"Think the worst is over? Wrong. Conditions in the U.S. labor markets are awful and worsening. While the official unemployment rate is already 10.2% and another 200,000 jobs were lost in October, when you include discouraged workers and partially employed workers the figure is a whopping 17.5%.
While losing 200,000 jobs per month is better than the 700,000 jobs lost in January, current job losses still average more than the per month rate of 150,000 during the last recession.
As a result of these terribly weak labor markets, we can expect weak recovery of consumption and economic growth; larger budget deficits; greater delinquencies in residential and commercial real estate and greater fall in home and commercial real estate prices; greater losses for banks and financial institutions on residential and commercial real estate mortgages, and in credit cards, auto loans and student loans and thus a greater rate of failures of banks; and greater protectionist pressures.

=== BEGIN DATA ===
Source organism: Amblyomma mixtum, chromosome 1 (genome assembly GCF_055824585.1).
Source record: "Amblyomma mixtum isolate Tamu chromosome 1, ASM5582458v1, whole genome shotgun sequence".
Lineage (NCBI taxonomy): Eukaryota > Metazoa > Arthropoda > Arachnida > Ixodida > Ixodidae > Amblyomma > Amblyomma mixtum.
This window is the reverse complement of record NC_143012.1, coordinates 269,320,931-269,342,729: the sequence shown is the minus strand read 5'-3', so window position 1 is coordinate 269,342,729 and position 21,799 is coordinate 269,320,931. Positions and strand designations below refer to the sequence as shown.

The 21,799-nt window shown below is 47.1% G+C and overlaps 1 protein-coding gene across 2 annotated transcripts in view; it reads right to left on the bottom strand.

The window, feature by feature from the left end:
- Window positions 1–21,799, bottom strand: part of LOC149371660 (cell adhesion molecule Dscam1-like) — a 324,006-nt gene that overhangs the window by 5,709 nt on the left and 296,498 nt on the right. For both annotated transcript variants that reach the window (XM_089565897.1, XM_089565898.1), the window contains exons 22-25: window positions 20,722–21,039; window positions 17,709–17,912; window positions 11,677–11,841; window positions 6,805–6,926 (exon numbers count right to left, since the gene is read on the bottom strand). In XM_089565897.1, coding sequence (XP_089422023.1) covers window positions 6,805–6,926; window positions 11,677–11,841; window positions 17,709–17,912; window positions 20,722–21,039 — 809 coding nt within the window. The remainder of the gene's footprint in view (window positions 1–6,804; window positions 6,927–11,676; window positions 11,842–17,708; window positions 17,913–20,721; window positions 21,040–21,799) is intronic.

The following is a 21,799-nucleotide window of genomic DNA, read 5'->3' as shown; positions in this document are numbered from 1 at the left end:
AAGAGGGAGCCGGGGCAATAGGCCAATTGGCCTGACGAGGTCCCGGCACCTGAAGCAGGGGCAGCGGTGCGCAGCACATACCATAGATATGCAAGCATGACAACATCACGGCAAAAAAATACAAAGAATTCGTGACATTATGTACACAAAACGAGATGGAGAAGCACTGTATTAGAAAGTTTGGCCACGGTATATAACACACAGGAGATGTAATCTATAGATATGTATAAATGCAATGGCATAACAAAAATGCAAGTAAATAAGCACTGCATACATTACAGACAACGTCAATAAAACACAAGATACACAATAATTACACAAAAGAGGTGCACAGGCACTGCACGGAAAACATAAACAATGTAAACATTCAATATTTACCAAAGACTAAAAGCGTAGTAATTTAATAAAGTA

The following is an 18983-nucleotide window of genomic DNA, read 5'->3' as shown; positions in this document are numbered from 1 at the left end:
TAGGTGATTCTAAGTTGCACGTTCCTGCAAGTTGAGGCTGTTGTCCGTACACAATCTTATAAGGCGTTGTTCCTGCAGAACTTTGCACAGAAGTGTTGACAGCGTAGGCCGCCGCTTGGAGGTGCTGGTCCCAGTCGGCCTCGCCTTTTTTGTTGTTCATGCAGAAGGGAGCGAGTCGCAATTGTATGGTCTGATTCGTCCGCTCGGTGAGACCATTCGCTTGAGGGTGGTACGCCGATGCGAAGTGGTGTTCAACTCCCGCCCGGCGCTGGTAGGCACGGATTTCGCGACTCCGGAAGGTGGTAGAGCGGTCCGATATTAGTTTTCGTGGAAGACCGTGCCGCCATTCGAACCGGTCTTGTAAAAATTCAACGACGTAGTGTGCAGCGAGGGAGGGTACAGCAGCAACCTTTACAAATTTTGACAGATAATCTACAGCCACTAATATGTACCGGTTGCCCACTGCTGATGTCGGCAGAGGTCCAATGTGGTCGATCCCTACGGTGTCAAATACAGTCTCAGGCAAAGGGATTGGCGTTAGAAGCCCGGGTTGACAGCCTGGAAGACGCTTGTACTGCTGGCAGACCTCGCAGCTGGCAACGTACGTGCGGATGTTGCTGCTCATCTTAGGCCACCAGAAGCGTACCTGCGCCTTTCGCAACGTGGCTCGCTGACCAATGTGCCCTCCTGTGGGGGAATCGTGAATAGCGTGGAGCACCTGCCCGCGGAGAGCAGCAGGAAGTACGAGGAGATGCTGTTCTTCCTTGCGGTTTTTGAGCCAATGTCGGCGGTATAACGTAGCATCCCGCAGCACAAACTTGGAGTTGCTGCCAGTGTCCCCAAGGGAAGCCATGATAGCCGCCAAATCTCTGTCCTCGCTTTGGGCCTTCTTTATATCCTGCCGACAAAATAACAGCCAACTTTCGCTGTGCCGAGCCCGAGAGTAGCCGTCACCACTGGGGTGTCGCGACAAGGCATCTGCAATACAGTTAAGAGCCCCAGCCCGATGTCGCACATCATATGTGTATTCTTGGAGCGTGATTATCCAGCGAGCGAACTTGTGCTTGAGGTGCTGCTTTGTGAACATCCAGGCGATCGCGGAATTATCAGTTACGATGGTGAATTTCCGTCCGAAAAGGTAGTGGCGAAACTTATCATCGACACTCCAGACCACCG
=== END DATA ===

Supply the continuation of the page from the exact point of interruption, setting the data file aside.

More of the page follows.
The damage will be extensive and severe unless bold policy action is undertaken now."
Ok, then. Sounds terrible. But it would have been helpful if he had provided some clue as to what would constitute a "bold policy action." Stimulus / porkulus certainly doesn't qualify. Tax cuts, anyone?
Read it all here.